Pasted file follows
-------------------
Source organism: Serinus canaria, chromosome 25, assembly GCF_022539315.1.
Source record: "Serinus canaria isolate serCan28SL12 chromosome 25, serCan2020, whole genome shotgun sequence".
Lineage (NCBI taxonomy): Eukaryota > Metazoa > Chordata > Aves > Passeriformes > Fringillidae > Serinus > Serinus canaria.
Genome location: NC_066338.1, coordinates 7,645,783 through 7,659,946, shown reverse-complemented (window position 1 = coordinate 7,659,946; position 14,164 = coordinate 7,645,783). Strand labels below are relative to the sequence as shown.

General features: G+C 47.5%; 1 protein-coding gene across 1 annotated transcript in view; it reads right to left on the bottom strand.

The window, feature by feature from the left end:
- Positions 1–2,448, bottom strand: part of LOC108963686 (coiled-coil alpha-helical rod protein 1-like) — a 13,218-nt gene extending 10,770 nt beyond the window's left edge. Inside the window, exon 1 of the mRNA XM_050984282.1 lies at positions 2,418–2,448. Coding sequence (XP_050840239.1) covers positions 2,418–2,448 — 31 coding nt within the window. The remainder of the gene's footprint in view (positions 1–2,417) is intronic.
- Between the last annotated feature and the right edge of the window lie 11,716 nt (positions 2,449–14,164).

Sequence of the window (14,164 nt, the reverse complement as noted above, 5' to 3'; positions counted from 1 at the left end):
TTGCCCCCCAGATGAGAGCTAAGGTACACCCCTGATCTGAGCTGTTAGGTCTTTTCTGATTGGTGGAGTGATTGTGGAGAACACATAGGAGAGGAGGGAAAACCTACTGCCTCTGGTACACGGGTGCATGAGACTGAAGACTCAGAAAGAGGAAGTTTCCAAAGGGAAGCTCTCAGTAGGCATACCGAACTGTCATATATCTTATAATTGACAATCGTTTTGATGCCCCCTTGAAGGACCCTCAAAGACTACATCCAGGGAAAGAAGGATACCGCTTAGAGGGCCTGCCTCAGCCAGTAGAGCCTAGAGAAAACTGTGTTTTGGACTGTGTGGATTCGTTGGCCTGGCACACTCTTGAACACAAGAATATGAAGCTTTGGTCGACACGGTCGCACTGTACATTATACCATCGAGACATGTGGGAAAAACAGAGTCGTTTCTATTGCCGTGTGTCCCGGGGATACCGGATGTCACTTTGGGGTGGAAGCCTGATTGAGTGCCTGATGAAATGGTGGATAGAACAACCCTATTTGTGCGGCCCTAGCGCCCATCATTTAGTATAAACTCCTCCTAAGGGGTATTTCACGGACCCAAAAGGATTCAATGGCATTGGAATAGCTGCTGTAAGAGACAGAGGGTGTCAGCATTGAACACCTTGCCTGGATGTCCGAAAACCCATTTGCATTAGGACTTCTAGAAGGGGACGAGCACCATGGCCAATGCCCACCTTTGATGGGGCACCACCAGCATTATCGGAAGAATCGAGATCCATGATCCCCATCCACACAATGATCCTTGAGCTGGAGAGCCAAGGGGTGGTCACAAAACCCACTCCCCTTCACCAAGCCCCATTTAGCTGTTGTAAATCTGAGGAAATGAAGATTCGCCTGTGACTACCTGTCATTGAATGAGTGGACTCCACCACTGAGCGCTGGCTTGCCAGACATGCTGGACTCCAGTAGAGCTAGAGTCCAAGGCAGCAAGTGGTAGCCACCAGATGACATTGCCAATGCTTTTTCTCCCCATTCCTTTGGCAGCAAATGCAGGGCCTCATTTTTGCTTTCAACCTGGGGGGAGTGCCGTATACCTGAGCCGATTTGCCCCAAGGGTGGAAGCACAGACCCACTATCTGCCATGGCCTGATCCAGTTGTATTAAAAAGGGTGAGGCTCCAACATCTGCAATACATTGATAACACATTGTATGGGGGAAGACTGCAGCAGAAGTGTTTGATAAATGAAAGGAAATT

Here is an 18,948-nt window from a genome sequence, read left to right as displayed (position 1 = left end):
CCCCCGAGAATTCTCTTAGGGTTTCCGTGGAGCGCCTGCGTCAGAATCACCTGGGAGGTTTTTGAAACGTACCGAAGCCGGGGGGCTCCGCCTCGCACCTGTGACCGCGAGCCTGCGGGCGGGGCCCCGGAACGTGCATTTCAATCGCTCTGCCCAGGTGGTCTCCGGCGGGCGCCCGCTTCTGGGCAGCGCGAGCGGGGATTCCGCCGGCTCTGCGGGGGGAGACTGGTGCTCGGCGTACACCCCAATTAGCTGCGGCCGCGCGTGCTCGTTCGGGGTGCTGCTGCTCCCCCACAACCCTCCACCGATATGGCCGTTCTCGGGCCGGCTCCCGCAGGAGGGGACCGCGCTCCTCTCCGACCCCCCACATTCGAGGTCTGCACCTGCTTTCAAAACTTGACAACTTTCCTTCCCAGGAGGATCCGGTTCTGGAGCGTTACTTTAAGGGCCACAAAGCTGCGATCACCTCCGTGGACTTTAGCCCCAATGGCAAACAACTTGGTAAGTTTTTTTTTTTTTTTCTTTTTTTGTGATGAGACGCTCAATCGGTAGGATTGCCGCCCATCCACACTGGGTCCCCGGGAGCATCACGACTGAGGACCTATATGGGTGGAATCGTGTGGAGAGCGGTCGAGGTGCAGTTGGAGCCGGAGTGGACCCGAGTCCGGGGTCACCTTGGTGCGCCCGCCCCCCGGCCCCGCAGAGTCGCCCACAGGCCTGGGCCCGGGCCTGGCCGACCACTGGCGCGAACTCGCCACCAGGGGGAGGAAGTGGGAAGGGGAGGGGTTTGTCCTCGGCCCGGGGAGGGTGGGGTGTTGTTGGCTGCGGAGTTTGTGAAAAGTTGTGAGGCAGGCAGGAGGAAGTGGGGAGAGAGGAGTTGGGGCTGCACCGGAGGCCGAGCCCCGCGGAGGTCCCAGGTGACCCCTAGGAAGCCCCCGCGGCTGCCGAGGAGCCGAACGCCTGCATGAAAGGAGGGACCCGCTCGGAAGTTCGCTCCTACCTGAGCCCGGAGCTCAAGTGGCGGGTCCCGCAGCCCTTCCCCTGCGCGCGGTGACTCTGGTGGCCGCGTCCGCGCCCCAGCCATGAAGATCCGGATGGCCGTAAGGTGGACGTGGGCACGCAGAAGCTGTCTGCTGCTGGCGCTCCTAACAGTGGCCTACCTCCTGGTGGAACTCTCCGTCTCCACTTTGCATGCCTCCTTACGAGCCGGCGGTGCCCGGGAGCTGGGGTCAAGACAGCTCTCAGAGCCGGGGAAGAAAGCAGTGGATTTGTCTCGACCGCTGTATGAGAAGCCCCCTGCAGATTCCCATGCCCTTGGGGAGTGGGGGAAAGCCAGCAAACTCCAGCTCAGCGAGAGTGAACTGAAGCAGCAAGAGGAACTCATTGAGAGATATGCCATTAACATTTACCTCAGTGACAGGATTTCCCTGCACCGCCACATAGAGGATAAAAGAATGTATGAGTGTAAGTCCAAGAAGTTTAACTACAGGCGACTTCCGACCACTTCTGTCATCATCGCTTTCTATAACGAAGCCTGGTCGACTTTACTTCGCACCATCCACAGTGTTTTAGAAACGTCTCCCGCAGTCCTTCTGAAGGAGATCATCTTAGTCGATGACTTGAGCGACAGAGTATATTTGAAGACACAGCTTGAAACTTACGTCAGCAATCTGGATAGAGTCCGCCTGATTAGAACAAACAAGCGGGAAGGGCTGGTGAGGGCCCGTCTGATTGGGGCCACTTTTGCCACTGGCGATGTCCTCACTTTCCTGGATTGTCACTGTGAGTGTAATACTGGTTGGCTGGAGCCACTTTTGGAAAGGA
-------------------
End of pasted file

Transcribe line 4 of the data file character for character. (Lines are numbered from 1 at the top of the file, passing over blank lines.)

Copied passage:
Genome location: NC_066338.1, coordinates 7,645,783 through 7,659,946, shown reverse-complemented (window position 1 = coordinate 7,659,946; position 14,164 = coordinate 7,645,783). Strand labels below are relative to the sequence as shown.